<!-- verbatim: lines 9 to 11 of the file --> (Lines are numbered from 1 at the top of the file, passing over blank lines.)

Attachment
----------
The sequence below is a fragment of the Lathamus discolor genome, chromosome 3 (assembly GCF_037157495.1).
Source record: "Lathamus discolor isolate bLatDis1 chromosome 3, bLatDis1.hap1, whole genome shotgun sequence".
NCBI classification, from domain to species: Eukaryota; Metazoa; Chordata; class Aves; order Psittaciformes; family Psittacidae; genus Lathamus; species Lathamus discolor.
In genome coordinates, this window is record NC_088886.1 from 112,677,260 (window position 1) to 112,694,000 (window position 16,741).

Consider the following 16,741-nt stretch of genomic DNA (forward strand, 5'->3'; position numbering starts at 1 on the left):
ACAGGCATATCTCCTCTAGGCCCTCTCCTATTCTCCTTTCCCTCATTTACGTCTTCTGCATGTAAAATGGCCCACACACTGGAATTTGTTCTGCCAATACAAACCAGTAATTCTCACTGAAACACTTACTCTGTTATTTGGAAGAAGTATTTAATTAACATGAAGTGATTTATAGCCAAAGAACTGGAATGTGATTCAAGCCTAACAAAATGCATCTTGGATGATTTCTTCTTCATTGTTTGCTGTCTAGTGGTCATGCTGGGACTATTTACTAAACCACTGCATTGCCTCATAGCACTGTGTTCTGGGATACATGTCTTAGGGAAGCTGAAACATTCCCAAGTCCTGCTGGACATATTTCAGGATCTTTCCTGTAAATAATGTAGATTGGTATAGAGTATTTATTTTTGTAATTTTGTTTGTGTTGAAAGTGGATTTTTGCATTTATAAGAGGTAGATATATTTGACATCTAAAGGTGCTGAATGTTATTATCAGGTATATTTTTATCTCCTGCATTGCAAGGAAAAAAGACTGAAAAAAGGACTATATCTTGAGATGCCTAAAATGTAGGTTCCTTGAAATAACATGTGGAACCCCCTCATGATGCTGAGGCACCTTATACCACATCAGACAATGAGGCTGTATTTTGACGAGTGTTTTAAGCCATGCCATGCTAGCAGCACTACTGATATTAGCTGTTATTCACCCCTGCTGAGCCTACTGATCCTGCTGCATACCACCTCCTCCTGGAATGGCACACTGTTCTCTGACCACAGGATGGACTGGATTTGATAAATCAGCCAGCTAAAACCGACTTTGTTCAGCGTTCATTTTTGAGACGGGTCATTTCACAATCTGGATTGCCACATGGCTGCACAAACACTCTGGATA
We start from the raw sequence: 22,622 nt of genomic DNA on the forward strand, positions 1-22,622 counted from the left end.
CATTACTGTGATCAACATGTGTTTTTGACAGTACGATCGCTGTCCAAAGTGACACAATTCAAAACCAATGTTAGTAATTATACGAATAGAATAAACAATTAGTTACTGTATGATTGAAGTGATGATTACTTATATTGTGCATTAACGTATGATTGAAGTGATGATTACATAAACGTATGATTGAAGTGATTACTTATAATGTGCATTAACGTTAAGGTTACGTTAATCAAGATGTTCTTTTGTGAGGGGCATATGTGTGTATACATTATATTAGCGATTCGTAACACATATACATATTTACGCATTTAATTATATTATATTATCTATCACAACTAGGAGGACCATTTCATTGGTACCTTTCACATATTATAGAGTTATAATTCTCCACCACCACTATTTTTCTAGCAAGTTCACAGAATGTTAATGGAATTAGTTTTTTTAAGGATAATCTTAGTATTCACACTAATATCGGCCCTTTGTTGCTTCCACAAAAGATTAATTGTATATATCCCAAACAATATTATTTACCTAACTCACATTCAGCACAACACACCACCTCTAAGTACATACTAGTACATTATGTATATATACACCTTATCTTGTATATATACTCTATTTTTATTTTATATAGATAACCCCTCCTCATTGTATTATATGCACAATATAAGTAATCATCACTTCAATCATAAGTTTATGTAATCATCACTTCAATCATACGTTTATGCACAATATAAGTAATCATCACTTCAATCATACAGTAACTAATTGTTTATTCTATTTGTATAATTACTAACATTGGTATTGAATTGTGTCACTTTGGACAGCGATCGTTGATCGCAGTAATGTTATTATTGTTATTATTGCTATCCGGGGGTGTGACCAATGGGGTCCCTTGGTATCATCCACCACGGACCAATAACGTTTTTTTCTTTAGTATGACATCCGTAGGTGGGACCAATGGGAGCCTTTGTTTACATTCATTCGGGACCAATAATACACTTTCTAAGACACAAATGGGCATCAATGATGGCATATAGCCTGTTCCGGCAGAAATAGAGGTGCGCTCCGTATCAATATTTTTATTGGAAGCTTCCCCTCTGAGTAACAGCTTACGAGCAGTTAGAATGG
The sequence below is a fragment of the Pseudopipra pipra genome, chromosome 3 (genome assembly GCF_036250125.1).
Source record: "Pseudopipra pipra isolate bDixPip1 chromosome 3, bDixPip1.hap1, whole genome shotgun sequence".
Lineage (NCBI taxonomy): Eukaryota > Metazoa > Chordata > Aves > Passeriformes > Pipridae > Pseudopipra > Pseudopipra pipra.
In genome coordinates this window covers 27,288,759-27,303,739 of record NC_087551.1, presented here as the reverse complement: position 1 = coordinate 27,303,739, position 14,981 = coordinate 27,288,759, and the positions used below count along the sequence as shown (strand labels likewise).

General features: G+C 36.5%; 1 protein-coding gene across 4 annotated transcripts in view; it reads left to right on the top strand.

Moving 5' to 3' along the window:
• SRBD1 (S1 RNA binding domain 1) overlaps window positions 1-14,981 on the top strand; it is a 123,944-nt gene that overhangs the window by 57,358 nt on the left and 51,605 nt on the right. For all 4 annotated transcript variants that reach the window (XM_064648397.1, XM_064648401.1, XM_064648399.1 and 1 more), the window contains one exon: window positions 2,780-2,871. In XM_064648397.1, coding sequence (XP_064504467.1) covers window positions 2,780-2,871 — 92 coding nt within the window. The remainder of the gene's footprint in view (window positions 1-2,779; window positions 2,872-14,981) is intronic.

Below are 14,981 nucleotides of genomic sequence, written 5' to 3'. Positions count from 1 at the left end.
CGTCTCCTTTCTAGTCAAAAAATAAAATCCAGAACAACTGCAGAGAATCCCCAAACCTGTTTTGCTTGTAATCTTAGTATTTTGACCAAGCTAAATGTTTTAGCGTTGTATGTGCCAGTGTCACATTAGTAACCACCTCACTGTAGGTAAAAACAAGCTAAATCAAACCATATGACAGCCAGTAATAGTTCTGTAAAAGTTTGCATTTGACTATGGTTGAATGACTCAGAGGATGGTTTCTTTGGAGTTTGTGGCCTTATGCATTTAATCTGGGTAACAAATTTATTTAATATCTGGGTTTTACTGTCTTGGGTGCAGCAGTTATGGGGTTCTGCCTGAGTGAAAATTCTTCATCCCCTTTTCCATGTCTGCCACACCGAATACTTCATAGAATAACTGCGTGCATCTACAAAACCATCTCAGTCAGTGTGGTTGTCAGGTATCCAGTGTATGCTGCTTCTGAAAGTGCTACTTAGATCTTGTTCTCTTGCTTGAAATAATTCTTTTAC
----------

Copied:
The sequence below is a fragment of the Pseudopipra pipra genome, chromosome 3 (genome assembly GCF_036250125.1).
Source record: "Pseudopipra pipra isolate bDixPip1 chromosome 3, bDixPip1.hap1, whole genome shotgun sequence".
Lineage (NCBI taxonomy): Eukaryota > Metazoa > Chordata > Aves > Passeriformes > Pipridae > Pseudopipra > Pseudopipra pipra.